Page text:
Not only has Intel moved its Banias mobile processors into Q1 of next year, it has also revealed the next codename for the successor to Banias - Dothan, which will appear at speeds of greater than 1.80GHz in Q4 of next year.
Dothan is a 90 nanometer mobile chip with a 400MHz front side bus and 2M of cache, it appears.
Intel will now introduce 1.30GHz Banias mobile chips in the first quarter of next year, according to roadmaps seen by the INQUIRER.
Dothan, like Banias, will use the Odem and Montara chipsets (ICH4/DDR), and Intel will position these processors to move into all of its corporate segments during next year.
The Pentium 4M persists until Q3 of next year, by which time it will have reached 2.60GHz at the top end, with entry level P4Ms hitting 2.20GHz and 2GHz at that point, displacing all that old Pentium III-M stuff by the end of the second quarter of next year.
At the launch of the 2.20GHz Pentium 4M in September, Intel will price it at $562, and will also lower the prices on the 2GHz P4M to $348, the 1.90GHz P4M to $241, the 1.80GHz P4M to $198, and the 1.70GHz P4M to $171.
The Pentium III-Ms at that time include a 1.33GHz chip which will cost $508, and a 1.26GHz PIII-M which will cost $401.
Celeron mobile chips will include a 1.80GHz launch at $149, a 1.70GHz chip at $134, and a 1.6GHz mobile chip at $112.
Intel has also put prices on its Banias processors and the kit people can add to the mobile chips, and have even gone out of a limb and proclaimed the price of the Banias >1.8GHz Dothan successor.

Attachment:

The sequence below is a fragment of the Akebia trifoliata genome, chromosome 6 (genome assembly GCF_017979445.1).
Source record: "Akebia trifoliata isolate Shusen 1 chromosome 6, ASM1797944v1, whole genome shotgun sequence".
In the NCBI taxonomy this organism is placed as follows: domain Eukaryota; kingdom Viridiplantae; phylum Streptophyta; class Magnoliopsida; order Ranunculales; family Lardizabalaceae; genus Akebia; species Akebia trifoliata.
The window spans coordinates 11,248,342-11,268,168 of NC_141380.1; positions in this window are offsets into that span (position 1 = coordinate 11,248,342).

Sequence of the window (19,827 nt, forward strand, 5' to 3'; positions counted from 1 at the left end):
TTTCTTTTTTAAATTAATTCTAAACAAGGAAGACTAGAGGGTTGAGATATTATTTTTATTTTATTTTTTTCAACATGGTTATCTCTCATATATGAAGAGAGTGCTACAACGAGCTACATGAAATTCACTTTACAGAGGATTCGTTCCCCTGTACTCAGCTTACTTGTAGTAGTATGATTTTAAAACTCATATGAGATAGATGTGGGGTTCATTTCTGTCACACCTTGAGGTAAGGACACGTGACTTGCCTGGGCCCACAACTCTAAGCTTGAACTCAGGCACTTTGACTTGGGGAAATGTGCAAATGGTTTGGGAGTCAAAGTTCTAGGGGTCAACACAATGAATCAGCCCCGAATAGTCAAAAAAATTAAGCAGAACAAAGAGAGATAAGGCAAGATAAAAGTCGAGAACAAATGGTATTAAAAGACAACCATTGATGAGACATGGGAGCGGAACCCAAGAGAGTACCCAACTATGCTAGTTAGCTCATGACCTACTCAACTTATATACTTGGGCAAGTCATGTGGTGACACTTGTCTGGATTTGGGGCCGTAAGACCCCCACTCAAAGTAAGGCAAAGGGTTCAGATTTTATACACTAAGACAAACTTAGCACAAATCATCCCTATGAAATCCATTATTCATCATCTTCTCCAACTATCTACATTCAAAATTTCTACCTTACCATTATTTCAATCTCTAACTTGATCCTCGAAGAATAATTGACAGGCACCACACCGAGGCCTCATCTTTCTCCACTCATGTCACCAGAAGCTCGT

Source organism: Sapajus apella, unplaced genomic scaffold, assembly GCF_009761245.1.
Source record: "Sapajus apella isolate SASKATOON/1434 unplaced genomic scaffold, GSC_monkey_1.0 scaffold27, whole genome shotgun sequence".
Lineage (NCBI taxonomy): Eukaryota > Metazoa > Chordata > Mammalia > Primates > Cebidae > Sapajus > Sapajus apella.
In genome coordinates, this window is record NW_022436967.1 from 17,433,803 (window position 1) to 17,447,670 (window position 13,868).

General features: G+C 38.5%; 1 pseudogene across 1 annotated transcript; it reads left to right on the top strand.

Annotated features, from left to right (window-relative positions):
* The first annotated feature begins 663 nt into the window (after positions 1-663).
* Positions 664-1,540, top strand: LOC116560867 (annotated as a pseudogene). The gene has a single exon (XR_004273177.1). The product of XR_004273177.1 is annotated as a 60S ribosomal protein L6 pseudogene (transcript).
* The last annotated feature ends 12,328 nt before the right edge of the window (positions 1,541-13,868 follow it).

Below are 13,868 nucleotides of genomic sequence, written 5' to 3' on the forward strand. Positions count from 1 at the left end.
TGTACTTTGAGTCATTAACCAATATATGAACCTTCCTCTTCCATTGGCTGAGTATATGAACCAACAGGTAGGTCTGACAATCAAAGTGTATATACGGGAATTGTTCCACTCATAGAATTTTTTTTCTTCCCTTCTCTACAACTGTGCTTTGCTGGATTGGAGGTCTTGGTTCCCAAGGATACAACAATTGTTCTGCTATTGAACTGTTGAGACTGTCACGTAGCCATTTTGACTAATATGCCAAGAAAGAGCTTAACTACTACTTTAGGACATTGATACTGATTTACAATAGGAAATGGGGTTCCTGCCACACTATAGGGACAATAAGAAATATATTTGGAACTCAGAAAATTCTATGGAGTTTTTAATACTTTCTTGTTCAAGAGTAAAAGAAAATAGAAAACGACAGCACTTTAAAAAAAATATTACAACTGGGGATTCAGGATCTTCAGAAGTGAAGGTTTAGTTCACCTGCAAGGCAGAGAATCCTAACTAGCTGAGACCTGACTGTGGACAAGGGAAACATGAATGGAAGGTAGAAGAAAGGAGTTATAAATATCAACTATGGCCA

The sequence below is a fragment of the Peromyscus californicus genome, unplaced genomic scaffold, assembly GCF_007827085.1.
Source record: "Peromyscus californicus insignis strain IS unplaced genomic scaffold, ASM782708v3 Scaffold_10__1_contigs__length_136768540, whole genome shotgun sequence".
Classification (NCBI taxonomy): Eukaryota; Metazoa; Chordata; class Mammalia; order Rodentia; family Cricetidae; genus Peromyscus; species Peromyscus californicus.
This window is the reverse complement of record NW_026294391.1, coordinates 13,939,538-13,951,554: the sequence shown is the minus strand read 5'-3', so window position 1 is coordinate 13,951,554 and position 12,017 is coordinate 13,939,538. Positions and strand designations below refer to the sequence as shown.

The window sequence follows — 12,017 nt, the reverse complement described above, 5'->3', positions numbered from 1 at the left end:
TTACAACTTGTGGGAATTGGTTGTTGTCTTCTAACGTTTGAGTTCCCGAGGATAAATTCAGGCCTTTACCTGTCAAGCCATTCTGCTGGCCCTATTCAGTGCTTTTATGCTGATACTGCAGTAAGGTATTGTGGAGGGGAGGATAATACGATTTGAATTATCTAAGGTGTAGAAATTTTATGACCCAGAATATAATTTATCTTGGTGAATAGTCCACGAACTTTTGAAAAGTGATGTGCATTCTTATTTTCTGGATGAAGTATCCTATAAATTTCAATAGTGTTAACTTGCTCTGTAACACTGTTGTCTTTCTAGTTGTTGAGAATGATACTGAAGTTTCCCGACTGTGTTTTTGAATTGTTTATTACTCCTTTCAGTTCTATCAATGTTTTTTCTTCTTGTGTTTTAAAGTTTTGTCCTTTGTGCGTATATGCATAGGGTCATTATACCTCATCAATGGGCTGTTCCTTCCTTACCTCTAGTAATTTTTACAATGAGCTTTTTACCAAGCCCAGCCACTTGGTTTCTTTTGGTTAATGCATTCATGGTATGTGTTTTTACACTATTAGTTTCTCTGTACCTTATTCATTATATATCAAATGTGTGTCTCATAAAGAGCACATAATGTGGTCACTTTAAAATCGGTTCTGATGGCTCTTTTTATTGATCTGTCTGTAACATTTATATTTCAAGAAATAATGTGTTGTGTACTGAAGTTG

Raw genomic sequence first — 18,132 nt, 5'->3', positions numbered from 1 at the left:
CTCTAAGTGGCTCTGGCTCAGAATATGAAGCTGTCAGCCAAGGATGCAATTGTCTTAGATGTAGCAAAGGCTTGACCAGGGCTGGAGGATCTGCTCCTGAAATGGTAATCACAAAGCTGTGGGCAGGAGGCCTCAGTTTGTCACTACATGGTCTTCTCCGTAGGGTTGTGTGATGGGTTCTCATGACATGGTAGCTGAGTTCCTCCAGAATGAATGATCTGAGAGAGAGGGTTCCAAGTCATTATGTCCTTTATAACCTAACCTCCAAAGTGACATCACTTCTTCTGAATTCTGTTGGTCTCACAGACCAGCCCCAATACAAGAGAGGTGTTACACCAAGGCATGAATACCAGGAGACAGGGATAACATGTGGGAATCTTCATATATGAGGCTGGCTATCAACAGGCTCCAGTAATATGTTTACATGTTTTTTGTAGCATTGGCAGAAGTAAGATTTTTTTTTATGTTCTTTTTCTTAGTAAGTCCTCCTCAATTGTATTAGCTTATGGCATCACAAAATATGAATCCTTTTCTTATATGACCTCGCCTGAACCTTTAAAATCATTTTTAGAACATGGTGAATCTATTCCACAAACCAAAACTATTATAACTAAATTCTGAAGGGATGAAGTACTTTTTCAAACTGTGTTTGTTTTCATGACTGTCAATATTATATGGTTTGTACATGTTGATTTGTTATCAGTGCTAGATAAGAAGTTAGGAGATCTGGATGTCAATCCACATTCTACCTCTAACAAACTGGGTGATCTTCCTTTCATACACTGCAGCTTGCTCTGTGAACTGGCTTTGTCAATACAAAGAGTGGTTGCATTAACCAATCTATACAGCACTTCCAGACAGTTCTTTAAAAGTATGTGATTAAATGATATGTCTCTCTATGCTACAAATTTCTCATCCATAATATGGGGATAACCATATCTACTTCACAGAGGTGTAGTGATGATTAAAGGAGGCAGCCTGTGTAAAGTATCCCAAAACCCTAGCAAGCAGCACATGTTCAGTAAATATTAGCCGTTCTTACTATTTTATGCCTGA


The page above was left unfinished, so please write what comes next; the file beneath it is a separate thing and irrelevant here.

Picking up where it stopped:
At launch in Q1 the Banias processors will cost $637, $423, $294 and $209. When the Banias 1.7GHz processor is launched later next year, it will cost $637, at which time the prices of the first Banias processors will drop to $423, $294 and $241.
When Dothan is launched, it will cost $637, and the prices of the Banias chips will then launch to $423, $294, $291 and $209.
The WiFi kits willll add $30 or so to the price of the dualband Calexico types, per processor, and the 802.11b kit will cost around $15 more. Intel suggests this is to accelerate the adopton of Banias and Wireless LAN, and to move the 802.11 dual band model forward. It is also offering promotional kits and other incentives to push this along, it appears. µ
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